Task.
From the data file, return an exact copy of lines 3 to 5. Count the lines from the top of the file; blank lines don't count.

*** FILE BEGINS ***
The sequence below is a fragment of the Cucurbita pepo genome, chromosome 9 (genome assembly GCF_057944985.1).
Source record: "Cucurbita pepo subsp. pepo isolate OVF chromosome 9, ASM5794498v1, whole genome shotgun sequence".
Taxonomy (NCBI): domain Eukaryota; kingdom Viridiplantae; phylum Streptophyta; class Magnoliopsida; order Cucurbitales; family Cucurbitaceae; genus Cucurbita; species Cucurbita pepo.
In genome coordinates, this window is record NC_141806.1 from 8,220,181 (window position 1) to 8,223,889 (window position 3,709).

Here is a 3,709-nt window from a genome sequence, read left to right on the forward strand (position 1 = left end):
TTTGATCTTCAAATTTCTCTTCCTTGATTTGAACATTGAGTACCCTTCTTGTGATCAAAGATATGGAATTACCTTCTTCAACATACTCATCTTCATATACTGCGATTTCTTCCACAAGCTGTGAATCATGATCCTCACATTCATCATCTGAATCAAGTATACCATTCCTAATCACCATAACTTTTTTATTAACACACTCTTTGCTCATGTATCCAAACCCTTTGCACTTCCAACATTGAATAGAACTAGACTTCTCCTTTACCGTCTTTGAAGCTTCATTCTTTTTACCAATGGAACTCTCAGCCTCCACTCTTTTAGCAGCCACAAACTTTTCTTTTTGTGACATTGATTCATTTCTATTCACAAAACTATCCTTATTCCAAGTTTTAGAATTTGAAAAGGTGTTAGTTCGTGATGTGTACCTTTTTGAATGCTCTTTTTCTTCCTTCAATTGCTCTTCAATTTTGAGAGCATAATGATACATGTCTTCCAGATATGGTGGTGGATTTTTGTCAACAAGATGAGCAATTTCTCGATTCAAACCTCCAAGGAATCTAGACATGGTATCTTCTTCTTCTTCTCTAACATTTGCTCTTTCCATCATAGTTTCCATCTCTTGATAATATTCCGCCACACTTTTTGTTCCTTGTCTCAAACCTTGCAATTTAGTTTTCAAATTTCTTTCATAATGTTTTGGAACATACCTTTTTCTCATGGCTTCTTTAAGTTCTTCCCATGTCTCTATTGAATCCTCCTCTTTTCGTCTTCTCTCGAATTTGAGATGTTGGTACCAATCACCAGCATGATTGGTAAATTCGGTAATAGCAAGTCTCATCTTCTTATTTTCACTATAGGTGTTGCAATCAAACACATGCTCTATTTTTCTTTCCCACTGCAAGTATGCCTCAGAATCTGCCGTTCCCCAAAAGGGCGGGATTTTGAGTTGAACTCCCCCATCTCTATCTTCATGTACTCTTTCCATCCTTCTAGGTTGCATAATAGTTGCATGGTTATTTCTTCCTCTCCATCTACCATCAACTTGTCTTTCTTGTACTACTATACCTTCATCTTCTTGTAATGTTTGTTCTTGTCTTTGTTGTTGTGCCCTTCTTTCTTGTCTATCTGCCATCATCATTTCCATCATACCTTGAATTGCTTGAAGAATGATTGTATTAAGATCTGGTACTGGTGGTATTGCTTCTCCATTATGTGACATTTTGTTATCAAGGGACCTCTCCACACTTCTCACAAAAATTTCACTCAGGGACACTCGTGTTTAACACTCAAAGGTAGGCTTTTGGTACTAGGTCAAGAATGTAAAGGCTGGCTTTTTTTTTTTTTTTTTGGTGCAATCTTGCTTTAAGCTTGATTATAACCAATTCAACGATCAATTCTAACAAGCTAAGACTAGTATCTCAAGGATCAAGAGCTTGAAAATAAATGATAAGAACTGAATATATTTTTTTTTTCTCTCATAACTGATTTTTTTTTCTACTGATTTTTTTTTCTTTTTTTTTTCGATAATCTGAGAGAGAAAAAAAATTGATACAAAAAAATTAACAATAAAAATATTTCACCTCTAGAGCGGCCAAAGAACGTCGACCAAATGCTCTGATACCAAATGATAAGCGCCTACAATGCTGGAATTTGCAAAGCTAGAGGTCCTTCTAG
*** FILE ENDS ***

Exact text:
Taxonomy (NCBI): domain Eukaryota; kingdom Viridiplantae; phylum Streptophyta; class Magnoliopsida; order Cucurbitales; family Cucurbitaceae; genus Cucurbita; species Cucurbita pepo.
In genome coordinates, this window is record NC_141806.1 from 8,220,181 (window position 1) to 8,223,889 (window position 3,709).

Here is a 3,709-nt window from a genome sequence, read left to right on the forward strand (position 1 = left end):